The coming information collapse?
: Eli Noam, a Columbia professor, writes a most depressing piece for the Financial Times arguing that we’re headed to a market failure in the information economy — and, he says, that holds ominous implications for the economies of countries dependent upon the information economy (like Finland, with 35 percent of exports and 15 percent of GDP coming from one company, Nokia … or like America, eh?).
I’m not sure he’s right about this — I think, instead, that we are headed for a fundamental restructuring from hyperbig to hypersmall. But then I’m no economist, so let’s listen to him [via EditorsWeblog]:
…we need to recognise that the entire information sector – from music to newspapers to telecoms to internet to semiconductors and anything in-between – has become subject to a gigantic market failure in slow motion. A market failure exists when market prices cannot reach a self-sustaining equilibrium. The market failure of the entire information sector is one of the fundamental trends of our time, with far-reaching long-term effects, and it is happening right in front of our eyes.
The basic structural reason for this problem is that information products are characterised by high fixed costs and low marginal costs. They are expensive to produce but cheap to reproduce and distribute, and therefore exhibit strong economies of scale with incentives to an over-supply. Second, more information products are continuously being offered to users. And information products and services are becoming more “commodified”, open, and competitive.
The main result of these factors is that prices for content, network distribution and equipment are collapsing across a broad front. It seems to have become difficult to charge anything for information products and services. The music industry is unable to maintain prices. Online publishers cannot charge their readers, except for a few premium providers such as the FT. International phone call prices have dropped, and with internet telephony will move to near-zero. Web advertising prices have collapsed. Much of world and national news is provided for free. A lot of software is distributed or acquired gratis. Academic articles are being distributed online for free. TV and radio have always been free unless taxed. Even cable TV, at 20,000 programme hours a week, is available to viewers at a cost of a 1/10 of 1 cent per hour. Newspaper prices barely cover the physical cost of paper and delivery; the content is thrown in for free…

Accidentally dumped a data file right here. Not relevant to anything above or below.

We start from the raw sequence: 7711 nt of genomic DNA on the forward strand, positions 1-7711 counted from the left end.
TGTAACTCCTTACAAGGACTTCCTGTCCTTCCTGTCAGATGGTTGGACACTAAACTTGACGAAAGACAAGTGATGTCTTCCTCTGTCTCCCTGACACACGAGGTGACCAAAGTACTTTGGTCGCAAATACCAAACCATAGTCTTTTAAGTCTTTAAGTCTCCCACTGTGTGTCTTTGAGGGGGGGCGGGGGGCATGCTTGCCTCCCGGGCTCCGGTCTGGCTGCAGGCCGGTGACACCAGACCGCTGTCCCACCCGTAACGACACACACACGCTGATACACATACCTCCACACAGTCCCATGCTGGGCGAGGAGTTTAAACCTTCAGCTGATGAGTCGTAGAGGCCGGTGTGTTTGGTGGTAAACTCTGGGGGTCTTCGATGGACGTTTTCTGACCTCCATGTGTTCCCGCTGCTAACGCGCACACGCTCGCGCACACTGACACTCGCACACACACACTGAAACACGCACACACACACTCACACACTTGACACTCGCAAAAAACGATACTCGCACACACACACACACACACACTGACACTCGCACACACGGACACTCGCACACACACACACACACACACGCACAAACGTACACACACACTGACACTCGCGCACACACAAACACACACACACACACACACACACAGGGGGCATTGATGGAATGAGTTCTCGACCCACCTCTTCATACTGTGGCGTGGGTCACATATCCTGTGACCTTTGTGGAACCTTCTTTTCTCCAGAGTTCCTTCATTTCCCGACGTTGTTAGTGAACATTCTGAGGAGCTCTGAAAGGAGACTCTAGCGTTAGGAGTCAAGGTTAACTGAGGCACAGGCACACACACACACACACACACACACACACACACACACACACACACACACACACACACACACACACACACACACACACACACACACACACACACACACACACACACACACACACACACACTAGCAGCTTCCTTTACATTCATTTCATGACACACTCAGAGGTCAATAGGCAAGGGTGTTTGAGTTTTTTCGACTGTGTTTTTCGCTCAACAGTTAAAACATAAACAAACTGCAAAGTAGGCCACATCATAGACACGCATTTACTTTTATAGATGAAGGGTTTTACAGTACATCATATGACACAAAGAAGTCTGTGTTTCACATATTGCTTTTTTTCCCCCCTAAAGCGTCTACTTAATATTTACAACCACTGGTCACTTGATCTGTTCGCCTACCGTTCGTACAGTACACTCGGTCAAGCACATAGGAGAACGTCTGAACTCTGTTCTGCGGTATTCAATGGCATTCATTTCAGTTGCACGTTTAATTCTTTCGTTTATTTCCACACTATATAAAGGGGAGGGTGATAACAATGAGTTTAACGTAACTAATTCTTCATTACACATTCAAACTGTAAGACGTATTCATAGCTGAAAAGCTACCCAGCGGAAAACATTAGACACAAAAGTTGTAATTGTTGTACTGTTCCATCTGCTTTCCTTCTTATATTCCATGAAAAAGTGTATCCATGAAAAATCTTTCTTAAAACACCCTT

The reaction of information sector companies to the price declines is to cut costs, outsource, hedge, diversify and use new processes such as micropayments. They will try to innovate to differentiate their products. But there is a limit to the ability of individuals and organisations to absorb rapid change over a sustained period. Therefore, the main strategy will be to consolidate and cartelise in order to maintain pricing power. As a result, prices and profits rise (as well as media concentration), which will lead again to expansion, entry, and by the same economic logic, to a new price collapse, with a general downward trend in prices.
He’s right that consolidation is a market reaction to this trend (and that’s why government regulation of such consolidation fundamentally mucks with the market). We will see the big get bigger, like supernovas exploding.
But underneath them, we are seeing little guys grow on an entirely different scale.
And that’s where I think the professor is wrong: There is more demand for information and media than ever. The market is not collapsing. Yes, prices are. But so are costs. And so, some of this growing demand will be served in new ways. And the big guys will not be out of the picture.
: So, up from the bottom, there’s Nick Denton creating new media properties at next-to-no cost; he’s profitable already.
There are local, even mom-and-pop retailers who are now serving the world at eBay.
There’s Vonage piggybacking on the high-bandwidth Internet to kill the gigantic telcos with VOIP.
There will be little guys selling bits of bandwith.
There will be creative people using new, easy, and cheap tools to create very credible TV products.
But this is not mutually exclusive to the big guys. On the one hand, those big guys will find marketshare — not huge amounts, just irritating amounts at first — taken by these little gnats flying around their heads.
But the big guys will still control broadcast, cable access, theaters, retail, and other ways to get the benefits of volume. If they’re smart — and they are — they will benefit by finding new and far less expensive sources of content from all these new, little guys; they will take some of the successes of the little world and bring them to the big time. The big guys will also benefit from learning new, cheaper ways to produce what they produce (look at how FoxNews saves a fortune vs. the other news operations by just eliminating produced pieces).
No question that the information economy is undergoing fundamental change. It’s too soon to predict exactly what that change will bring. But it’s not too soon to try to figure it out and join in.